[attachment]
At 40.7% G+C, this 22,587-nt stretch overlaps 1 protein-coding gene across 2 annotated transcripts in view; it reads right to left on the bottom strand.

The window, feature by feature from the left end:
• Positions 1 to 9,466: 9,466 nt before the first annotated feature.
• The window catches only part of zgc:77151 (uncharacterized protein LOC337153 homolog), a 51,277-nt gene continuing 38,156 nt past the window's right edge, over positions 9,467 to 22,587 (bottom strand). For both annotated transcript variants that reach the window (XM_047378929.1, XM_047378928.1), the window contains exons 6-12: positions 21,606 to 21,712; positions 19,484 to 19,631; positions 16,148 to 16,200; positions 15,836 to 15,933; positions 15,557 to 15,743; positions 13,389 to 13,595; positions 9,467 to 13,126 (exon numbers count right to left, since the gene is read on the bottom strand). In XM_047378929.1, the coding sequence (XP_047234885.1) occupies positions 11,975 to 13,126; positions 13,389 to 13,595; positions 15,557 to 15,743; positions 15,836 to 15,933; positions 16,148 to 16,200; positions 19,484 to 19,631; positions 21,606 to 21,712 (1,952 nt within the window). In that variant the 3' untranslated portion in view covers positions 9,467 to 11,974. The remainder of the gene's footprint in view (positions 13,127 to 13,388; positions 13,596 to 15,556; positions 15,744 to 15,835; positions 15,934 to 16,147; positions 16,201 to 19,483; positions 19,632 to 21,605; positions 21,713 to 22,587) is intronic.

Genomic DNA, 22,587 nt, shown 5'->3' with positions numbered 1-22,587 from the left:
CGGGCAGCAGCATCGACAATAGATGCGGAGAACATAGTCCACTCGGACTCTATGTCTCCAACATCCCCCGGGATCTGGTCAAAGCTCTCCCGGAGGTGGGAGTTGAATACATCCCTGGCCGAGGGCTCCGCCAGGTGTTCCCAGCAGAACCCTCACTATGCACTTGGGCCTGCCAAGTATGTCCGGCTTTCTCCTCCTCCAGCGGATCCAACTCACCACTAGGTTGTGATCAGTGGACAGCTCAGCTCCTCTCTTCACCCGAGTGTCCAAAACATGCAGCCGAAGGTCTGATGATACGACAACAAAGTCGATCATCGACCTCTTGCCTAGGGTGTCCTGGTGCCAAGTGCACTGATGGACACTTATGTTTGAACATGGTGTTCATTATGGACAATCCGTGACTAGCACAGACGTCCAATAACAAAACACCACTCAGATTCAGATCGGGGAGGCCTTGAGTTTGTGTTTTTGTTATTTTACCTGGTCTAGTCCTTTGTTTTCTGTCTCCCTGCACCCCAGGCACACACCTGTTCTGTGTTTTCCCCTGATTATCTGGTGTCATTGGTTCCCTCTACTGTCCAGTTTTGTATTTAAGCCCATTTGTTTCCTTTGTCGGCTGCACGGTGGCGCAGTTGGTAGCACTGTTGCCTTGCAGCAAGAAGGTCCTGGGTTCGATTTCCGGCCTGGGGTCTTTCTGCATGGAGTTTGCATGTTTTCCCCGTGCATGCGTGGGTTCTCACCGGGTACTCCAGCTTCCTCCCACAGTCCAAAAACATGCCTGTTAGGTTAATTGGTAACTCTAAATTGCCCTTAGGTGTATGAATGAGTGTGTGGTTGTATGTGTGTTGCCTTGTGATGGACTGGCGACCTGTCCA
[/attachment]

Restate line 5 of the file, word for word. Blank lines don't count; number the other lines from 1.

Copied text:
Genomic DNA, 22,587 nt, shown 5'->3' with positions numbered 1-22,587 from the left: